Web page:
In recent decades, we’ve seen a steady increase in the number of jobs that require candidates to have bachelor’s degrees. Even job titles that once only required vocational training or an associate degree—like Construction Site Manager or Dental Hygienist—now routinely list a 4-year degree as one of their mandatory prerequisites. There are a number of reasons to explain why this marketplace shift has occurred, but is it warranted? Here, we take a closer look.
Explaining the Shift
When asked why they’ve begun requiring candidates to have bachelor’s degrees, employers will offer up a range of answers. Some say candidates who have attended college are more serious, professional, and career-oriented individuals. Others might say college grads are more mature and possess the problem-solving capabilities it takes to succeed in a work environment. Some employers might cite the fact that technology has permeated and disrupted the status quo in a range of industries, rendering all jobs more technical and complex. Still others will admit that limiting their candidate pool to just degree-holders makes it simpler weed people out.
What’s clear is that while many employers have reasons for giving precedence to college graduates, those reasons are largely nebulous and not always logical. In fact, we believe that by limiting their search for the right hires to just post-grads, many employers are actually hurting their businesses.
Bad For Everyone
It’s easy to understand why this increased emphasis on college education is bad for job seekers: people who once had a wide range of career prospects are now limited to a much more narrow scope of options. What’s more surprising, is that this shifted emphasis actually hurts employers too. There are several reasons why.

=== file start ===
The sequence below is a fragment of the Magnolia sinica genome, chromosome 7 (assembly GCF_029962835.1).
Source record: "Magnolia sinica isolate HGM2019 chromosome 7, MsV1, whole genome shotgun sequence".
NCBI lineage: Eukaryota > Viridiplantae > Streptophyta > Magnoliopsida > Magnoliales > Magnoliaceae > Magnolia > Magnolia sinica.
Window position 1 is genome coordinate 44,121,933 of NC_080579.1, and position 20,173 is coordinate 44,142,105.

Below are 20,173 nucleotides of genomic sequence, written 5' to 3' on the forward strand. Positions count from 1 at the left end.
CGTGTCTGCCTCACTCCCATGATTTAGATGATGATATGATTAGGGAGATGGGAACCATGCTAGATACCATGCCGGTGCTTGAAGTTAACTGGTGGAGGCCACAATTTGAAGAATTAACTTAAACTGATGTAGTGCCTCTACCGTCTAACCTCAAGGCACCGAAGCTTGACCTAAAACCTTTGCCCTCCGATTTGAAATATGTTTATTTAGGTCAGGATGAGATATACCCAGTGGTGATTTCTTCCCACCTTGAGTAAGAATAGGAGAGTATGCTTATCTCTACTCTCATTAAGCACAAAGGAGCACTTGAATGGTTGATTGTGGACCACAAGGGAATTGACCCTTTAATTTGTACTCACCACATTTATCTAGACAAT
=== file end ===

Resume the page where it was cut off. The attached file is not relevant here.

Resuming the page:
- It creates a mismatch between the number of jobs available versus the number of workers who meet the stated requirements. In some industries this gap is substantial enough that the slim supply of workers is much less than the high demand for jobs, creating a workers shortage where one need not exist.
- Next, employers who favor green college grads over someone with years of relevant experience and a fine-tuned set of skills are missing out on hiring people who could bring both value and insight to their company. That’s not to say recent college graduates would underperform, but the correlation between a degree and performing well on the job is certainly not a given.
- Finally, when employers fill their jobs with overqualified college grads, the odds are that those new hires will be keen to move onto different career opportunities quickly. The resulting high turnover rate will only cost these employers valuable time, resources, and money.
The Bigger Picture
All practical reasons aside, there’s a moral question at play here as well. This new emphasis on education means that millions of people are closed off from certain industries, jobs, and in turn, opportunities for career and salary advancement. This will only hinder and hurt the forward advancement of our labor market as a whole.
Instead of keeping the spotlight on college, we’re advocating for the expansion of vocational, 2-year, and certificate programs and on-the-job training. And we’re asking that employers everywhere be more mindful of their job requirements, and whether or not a degree really is required for every position.
Our goal is to ensure that the most career opportunities are available to as many people as possible. We want to see all job seekers find a job in an industry they enjoy, that makes them feel fulfilled, financially secure, and empowered to advance.
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